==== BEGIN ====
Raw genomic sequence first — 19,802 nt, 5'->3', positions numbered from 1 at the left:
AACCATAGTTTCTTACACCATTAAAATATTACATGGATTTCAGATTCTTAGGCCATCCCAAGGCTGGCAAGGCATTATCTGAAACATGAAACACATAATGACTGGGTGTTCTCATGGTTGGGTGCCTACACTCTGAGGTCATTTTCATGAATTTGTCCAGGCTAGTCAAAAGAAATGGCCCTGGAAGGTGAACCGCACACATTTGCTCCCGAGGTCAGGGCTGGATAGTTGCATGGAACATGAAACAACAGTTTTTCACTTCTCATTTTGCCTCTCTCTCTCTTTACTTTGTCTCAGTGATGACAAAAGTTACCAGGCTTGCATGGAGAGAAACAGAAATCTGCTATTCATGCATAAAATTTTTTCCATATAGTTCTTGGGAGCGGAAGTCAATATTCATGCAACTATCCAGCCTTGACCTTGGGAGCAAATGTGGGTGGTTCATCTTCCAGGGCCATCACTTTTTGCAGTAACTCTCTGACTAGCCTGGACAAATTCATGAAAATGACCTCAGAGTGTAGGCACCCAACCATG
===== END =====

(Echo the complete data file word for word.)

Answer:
Raw genomic sequence first — 19,802 nt, 5'->3', positions numbered from 1 at the left:
AACCATAGTTTCTTACACCATTAAAATATTACATGGATTTCAGATTCTTAGGCCATCCCAAGGCTGGCAAGGCATTATCTGAAACATGAAACACATAATGACTGGGTGTTCTCATGGTTGGGTGCCTACACTCTGAGGTCATTTTCATGAATTTGTCCAGGCTAGTCAAAAGAAATGGCCCTGGAAGGTGAACCGCACACATTTGCTCCCGAGGTCAGGGCTGGATAGTTGCATGGAACATGAAACAACAGTTTTTCACTTCTCATTTTGCCTCTCTCTCTCTTTACTTTGTCTCAGTGATGACAAAAGTTACCAGGCTTGCATGGAGAGAAACAGAAATCTGCTATTCATGCATAAAATTTTTTCCATATAGTTCTTGGGAGCGGAAGTCAATATTCATGCAACTATCCAGCCTTGACCTTGGGAGCAAATGTGGGTGGTTCATCTTCCAGGGCCATCACTTTTTGCAGTAACTCTCTGACTAGCCTGGACAAATTCATGAAAATGACCTCAGAGTGTAGGCACCCAACCATG